Writing a Strong Man: Professor and Playwright Talks About Writing and "The Strong Man"

Published on 06 July 2018

St. Louis College of Pharmacy is committed to providing students with an education and community that cultivates the whole student. With a curriculum rooted in an interdisciplinary liberal arts approach, students have the opportunity to explore and develop their interests in the humanities and arts to encourage a well-rounded education and experience. The faculty at the College not only encourage students to follow their creative passions but also lead by example.   

Eric Robinson, M.F.A., assistant professor of history at the College, may consider himself an amateur, but his body of work suggests otherwise. He is the author of the novel, "Skip Macalester," and the collection of short stories, "The Day Rider and Other Stories." Robinson has received three Pushcart Prize nominations and, in 2005, received the Illinois Arts Council Literary Award for his essay "Notes from a Janitor's Closet." Along with his literary works, Robinson has had several of his plays produced around the country, including "Mother's Day" and "Spades."

"The Strong Man," the latest play from Robinson was originally written to be a companion piece to his 2015 short play "Spades." But Robinson quickly realized the piece was growing into something more.

"It’s interesting when you start to write something — how often times, what you begin writing is not what you end up writing,” Robinson said. "In 'Spades,' Wallace Thurman comes to grips with the end of his life and the realization that no one will remember him. Victor, the protagonist in 'The Strong Man,' takes that realization one step further. Diagnosed with a disease likened to ALS, Victor is confronted with a question. When one’s life comes toward an end, does one make the final decision?"

After a very successful production of "The Strong Man" in New York, as part of the Downtown Urban Arts Festival, Robinson provided insight into how "The Strong Man" came to be, his writing process and the importance of doing what you love.

Where did the inspiration for “The Strong Man” come from?

My avocational interests include genealogy. That is probably the most telling. My great-grandfather came from South Carolina. He was the son of slaves. In the 1890s, he went to Illinois and met my great-grandmother. The Robinsons were very much Midwestern people, and they had a rule – you didn’t tell the Robinsons you were going south. Even when my father, who was a baseball player, almost signed with the St. Louis Cardinals – my grandfather wouldn’t allow it.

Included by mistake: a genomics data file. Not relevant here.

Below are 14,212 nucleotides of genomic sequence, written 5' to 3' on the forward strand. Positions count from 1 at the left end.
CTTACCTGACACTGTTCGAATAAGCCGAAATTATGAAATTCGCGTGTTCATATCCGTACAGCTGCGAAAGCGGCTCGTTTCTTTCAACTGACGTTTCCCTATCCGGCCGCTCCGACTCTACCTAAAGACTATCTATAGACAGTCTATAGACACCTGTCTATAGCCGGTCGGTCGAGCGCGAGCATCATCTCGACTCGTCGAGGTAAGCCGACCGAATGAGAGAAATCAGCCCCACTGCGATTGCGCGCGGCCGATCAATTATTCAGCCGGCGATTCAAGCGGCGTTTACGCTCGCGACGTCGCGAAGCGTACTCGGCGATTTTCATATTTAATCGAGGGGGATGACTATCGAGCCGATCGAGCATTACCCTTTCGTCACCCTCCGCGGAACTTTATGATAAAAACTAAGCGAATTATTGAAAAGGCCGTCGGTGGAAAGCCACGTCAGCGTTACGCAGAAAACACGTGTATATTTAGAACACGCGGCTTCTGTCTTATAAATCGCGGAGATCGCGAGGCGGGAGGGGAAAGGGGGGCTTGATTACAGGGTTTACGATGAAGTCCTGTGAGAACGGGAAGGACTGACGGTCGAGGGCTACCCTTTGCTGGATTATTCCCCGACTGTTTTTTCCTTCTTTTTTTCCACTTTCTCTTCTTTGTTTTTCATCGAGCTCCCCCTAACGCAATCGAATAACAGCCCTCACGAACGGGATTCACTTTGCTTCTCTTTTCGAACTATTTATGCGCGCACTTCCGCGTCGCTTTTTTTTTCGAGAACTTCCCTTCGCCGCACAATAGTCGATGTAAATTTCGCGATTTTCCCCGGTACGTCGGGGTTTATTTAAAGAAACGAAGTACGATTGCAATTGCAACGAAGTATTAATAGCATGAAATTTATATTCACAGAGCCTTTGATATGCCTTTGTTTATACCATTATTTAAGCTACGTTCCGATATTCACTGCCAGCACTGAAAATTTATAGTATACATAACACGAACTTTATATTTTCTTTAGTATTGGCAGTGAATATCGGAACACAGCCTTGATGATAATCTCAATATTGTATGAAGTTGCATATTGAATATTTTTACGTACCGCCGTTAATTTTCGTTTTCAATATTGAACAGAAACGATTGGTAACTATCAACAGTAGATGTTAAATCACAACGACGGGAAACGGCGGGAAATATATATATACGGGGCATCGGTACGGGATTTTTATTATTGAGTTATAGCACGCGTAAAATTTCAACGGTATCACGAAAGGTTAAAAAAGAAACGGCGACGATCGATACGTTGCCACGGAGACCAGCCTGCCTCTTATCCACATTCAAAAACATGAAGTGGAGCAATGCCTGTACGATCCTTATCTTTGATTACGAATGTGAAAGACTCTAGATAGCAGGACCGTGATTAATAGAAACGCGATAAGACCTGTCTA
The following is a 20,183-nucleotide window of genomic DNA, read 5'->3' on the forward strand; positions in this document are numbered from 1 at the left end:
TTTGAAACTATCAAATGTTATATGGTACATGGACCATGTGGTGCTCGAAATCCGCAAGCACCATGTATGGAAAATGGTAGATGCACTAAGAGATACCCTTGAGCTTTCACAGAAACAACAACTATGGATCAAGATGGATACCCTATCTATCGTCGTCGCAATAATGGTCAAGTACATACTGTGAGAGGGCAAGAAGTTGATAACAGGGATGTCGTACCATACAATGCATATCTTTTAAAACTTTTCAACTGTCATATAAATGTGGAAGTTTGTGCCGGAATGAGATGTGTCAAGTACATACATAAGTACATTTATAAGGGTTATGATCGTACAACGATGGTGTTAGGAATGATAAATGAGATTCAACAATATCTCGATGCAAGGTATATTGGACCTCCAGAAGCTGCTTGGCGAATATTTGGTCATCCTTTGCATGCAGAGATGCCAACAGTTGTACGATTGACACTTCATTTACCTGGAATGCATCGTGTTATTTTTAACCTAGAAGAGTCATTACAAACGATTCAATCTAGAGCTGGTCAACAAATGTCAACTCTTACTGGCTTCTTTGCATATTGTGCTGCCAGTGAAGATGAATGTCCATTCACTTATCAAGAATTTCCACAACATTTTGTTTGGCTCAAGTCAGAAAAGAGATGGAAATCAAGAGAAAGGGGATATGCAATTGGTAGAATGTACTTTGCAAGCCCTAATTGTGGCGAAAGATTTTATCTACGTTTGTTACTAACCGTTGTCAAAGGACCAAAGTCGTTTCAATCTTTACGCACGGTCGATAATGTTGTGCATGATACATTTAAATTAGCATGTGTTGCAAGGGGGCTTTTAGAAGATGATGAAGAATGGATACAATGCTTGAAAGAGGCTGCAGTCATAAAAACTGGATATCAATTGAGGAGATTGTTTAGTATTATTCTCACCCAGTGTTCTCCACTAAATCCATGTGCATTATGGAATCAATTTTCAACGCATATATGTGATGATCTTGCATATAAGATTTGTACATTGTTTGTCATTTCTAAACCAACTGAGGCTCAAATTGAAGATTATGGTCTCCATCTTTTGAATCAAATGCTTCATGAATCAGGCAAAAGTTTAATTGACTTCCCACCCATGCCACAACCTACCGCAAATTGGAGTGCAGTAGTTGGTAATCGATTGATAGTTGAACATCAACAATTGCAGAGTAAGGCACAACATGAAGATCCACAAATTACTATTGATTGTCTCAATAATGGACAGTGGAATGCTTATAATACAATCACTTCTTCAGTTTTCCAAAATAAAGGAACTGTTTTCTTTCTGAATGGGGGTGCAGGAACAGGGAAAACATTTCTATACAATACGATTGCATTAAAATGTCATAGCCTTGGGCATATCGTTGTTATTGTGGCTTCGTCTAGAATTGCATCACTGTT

For the longest time, I would read my great-grandfather’s obituary that said he was from Honey Pass, South Carolina. I wondered where Honey Pass was. It was not until two years ago that I heard of a young man playing minor league baseball in St. Louis from a place named Honea, South Carolina. If you were going to ask me what interested me about this story, it was that it talked about the people that, frankly, my great-grandparents had left. It’s more genealogy than anything.

How do you create your characters?

To make sure I hear a character correctly, I write out their resume, and I get down to the details. How many children do they have? What type of food do they like? Where would they go if they had a day off? When I create characters this way, they take on a three-dimensional quality.

Years ago, I would write out characters' family trees. What I loved about those characters is that they thought about how their family members associated with each other — the interactions they had, how they treated each other, what they did last Christmas.

When "The Strong Man" debuted in New York, the characters were what the audience responded to most. The characters were fully realized, and the actors and the crowd loved them.

Are you ever surprised by your writing?

I think you're always surprised by what you write. If you knew how it was going to end, why would you write it? Characters take on positions and images and ideas that are independent of the writer. They are living, breathing, independent creatures. When you are writing them one way, you may think, "Well this is not quite what I had intended, but this is where I am going. I will go with that." And it is always fascinating to have that type of discovery.

What advice do you have for future health care providers that also have a passion for writing?

I think I would have hated earning a living as a writer because then I wouldn’t have loved it. One of the best things to be is an amateur because an amateur is doing things that they love simply because they love it. Be an amateur. You always want to do something you love in life, because if you don’t – life ain't worth living.

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